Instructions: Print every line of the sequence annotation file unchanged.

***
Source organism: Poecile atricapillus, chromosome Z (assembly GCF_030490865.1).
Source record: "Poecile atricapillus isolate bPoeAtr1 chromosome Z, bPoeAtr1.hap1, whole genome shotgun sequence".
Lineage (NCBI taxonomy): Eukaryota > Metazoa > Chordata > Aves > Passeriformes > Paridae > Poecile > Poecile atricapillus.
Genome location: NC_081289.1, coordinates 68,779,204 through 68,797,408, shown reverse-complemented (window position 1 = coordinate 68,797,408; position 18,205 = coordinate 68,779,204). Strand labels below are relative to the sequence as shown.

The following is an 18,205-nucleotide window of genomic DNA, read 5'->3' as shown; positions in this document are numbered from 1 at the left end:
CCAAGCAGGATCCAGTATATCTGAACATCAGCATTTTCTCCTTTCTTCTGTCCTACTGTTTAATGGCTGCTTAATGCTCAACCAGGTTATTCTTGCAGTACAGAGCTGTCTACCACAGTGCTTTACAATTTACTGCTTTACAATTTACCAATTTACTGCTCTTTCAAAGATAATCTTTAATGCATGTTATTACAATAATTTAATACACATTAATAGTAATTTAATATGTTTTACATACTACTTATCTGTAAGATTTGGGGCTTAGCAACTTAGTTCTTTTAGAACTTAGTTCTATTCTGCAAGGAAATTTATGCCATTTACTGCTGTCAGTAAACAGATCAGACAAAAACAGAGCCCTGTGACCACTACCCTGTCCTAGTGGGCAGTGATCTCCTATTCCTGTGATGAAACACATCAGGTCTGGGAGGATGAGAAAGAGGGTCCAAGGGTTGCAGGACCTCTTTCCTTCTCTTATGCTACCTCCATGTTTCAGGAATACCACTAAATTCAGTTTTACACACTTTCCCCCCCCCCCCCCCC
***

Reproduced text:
Source organism: Poecile atricapillus, chromosome Z (assembly GCF_030490865.1).
Source record: "Poecile atricapillus isolate bPoeAtr1 chromosome Z, bPoeAtr1.hap1, whole genome shotgun sequence".
Lineage (NCBI taxonomy): Eukaryota > Metazoa > Chordata > Aves > Passeriformes > Paridae > Poecile > Poecile atricapillus.
Genome location: NC_081289.1, coordinates 68,779,204 through 68,797,408, shown reverse-complemented (window position 1 = coordinate 68,797,408; position 18,205 = coordinate 68,779,204). Strand labels below are relative to the sequence as shown.

The following is an 18,205-nucleotide window of genomic DNA, read 5'->3' as shown; positions in this document are numbered from 1 at the left end:
CCAAGCAGGATCCAGTATATCTGAACATCAGCATTTTCTCCTTTCTTCTGTCCTACTGTTTAATGGCTGCTTAATGCTCAACCAGGTTATTCTTGCAGTACAGAGCTGTCTACCACAGTGCTTTACAATTTACTGCTTTACAATTTACCAATTTACTGCTCTTTCAAAGATAATCTTTAATGCATGTTATTACAATAATTTAATACACATTAATAGTAATTTAATATGTTTTACATACTACTTATCTGTAAGATTTGGGGCTTAGCAACTTAGTTCTTTTAGAACTTAGTTCTATTCTGCAAGGAAATTTATGCCATTTACTGCTGTCAGTAAACAGATCAGACAAAAACAGAGCCCTGTGACCACTACCCTGTCCTAGTGGGCAGTGATCTCCTATTCCTGTGATGAAACACATCAGGTCTGGGAGGATGAGAAAGAGGGTCCAAGGGTTGCAGGACCTCTTTCCTTCTCTTATGCTACCTCCATGTTTCAGGAATACCACTAAATTCAGTTTTACACACTTTCCCCCCCCCCCCCCCC